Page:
Wednesday, January 7, 2009

This Week in "Perceived" Impropriety

I've heard of Pay to Play, but this is ridiculous.

"It's a private club, just like the Duquesne Club," he said. (P-G, Lord and Sherman)

To my knowledge, no 31 year-olds have ever been wheeled out of the Duquesne Club in a sack.

[Peter Karlovich] said it only got scrutiny because he and [Steven] Herforth are prominent. "Because people don't like us -- we have a big house, we're successful in the community, we donate money to charity -- they feel like they have to knock us down."

They sure are sounding exactly like your typical pay-to-play playahs so far.

After getting the order from the Bureau of Building Inspections, Mr. Karlovich and Mr. Herforth met with Mr. Shields at a Strip District restaurant. In 2007, they had contributed $500 and hosted a fundraising event for his losing bid for city controller.

"I read the law to them," Mr. Shields said. He said the sale of items probably wasn't a big problem, but "the go-go boys are a big no-no here ... And then they said they'd go to Yarone."

Yikes -- someone said the magic word. Now we know it's serious.

"If I'm contacted by a constituent or a business directly, whether it's on my office phone, or cell phone, or by e-mail, I try to make sure that any issues that are brought to our attention are resolved to the satisfaction of all parties," [Ravenstahl chief of staff Yarone Zober] said.

Is that why the Bureau of Building Inspection has such singular track record of achievement? How about letting them do their job once in a while?

Pittsburgh's Lesbian Correspondent has some thoughts:

Ironically, this article demonstrates that the gay community has reached some level of equality. The police raided the Stonewall Inn. The Bureau of Building Inspection sent a letter to Club Pittsburgh. Stonewall patrons and owners fought back using direct action. Club Pittsburgh fought back by placing a call to the Mayor's Office and changing their website.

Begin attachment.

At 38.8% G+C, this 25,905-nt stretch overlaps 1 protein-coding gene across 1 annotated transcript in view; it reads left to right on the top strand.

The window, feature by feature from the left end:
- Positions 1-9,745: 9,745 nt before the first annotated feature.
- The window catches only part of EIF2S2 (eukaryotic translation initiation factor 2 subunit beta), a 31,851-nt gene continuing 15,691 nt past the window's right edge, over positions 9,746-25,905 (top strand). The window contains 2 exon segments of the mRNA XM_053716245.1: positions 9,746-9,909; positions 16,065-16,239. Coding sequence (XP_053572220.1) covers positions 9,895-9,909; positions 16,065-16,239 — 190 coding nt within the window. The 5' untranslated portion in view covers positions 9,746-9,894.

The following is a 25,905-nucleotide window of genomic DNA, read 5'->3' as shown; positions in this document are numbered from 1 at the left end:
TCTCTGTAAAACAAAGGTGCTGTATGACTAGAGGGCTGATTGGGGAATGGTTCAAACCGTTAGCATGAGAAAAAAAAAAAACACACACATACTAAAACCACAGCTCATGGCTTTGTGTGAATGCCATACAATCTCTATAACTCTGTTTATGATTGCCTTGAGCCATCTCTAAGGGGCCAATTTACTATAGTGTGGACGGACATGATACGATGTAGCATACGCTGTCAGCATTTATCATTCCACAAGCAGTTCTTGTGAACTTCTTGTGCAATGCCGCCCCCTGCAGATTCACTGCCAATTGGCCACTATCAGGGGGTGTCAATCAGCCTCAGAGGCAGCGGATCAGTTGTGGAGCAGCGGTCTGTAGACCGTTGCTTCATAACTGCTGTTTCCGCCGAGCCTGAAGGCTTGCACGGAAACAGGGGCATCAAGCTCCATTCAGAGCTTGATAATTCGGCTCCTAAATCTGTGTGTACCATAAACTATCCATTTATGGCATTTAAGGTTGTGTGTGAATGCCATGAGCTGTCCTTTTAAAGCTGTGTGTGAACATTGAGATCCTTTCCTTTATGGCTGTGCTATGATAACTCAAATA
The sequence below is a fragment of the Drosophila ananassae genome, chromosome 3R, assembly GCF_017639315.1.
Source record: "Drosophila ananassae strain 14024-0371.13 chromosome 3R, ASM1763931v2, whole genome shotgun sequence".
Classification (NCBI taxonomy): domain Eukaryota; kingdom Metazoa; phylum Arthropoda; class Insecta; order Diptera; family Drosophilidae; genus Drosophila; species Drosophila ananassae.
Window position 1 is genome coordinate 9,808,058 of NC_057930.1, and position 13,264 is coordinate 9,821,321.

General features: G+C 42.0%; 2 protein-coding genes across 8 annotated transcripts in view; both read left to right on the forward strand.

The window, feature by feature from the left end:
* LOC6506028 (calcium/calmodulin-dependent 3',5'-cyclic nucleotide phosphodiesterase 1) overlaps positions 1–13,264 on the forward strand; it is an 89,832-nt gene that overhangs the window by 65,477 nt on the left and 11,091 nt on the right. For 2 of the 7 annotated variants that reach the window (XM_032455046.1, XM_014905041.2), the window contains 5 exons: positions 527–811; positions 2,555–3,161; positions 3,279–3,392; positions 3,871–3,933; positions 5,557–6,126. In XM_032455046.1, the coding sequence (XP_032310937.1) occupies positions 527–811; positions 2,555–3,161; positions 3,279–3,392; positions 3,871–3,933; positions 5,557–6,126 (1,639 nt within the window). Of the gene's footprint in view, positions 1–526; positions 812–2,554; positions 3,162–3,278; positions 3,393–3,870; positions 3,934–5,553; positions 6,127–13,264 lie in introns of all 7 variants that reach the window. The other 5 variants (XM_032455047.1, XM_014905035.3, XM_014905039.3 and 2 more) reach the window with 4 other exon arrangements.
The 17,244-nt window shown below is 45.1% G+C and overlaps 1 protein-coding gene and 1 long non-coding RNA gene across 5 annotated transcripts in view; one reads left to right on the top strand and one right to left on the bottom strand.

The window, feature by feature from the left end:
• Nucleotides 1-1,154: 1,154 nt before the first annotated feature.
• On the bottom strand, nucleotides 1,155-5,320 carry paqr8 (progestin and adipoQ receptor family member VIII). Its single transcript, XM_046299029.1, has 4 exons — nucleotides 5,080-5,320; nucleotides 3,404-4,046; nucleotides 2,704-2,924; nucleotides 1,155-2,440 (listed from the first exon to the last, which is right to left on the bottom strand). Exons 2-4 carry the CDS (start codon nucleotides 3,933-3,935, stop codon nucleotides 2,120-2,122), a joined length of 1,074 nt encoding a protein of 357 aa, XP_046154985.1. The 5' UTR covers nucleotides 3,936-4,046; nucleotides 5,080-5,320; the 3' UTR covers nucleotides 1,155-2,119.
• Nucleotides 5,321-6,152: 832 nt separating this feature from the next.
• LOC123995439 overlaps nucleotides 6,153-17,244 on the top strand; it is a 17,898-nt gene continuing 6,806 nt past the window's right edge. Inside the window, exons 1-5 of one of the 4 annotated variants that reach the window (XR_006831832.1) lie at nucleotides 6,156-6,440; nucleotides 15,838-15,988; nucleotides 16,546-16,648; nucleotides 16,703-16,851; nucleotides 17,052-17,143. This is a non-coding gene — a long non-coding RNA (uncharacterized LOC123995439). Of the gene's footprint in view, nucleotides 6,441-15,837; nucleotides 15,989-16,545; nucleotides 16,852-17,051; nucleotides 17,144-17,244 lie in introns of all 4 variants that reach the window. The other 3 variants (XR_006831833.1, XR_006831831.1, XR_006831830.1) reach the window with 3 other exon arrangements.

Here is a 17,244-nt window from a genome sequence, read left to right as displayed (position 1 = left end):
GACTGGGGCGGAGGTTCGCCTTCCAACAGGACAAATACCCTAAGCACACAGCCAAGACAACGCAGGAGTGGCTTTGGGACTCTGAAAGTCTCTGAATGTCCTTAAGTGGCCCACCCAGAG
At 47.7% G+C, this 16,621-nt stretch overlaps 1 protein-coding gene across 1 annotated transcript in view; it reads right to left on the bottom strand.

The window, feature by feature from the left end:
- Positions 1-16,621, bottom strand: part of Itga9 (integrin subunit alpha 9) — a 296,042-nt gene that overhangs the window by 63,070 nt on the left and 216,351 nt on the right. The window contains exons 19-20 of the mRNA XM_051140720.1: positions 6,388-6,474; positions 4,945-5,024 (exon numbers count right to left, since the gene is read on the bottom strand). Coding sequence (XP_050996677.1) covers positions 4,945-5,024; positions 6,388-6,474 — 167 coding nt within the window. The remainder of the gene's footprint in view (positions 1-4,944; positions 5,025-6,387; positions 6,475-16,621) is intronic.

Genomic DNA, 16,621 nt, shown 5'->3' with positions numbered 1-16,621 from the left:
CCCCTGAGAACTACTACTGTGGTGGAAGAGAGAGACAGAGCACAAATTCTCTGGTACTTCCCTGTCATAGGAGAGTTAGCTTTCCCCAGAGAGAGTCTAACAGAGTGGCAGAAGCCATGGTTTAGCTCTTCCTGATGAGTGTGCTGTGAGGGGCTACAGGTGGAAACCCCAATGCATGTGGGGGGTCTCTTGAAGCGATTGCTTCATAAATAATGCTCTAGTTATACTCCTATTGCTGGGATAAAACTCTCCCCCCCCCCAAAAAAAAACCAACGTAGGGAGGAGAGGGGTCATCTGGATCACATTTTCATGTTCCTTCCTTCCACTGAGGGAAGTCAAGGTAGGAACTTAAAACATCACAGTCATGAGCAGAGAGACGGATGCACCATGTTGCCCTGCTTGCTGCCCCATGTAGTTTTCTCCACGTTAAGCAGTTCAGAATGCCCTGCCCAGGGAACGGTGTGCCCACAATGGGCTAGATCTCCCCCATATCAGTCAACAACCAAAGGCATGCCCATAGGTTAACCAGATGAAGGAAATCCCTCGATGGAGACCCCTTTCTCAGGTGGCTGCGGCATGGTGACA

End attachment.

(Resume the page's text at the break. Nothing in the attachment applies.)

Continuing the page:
They did exactly what any other heterosexual owned business would do when facing a threat to their business. They made a few calls and there was no need to take the streets to get BBI to back off.

By that logic, then, we can all proceed as though there's nothing unusual. Club Pittsburgh is more like Lamar Advertising than the Duquesne Club as far as we're concerned.

As to its fate: the owners are obviously being fantastically coy about what they are operating, and are playing what one might call the sexual orientation card [RETRACTED 1/08]. If North Huntington officials can shut down a straight sex club masquerading as a church, Pittsburgh officials can shut down a gay sex club masquerading as a health spa.

Shouldn't have messed up.


A West Coast businessman at the crux of a pay-to-play investigation in New Mexico has political ties to Pennsylvania Gov. Ed Rendell and a contract with the state.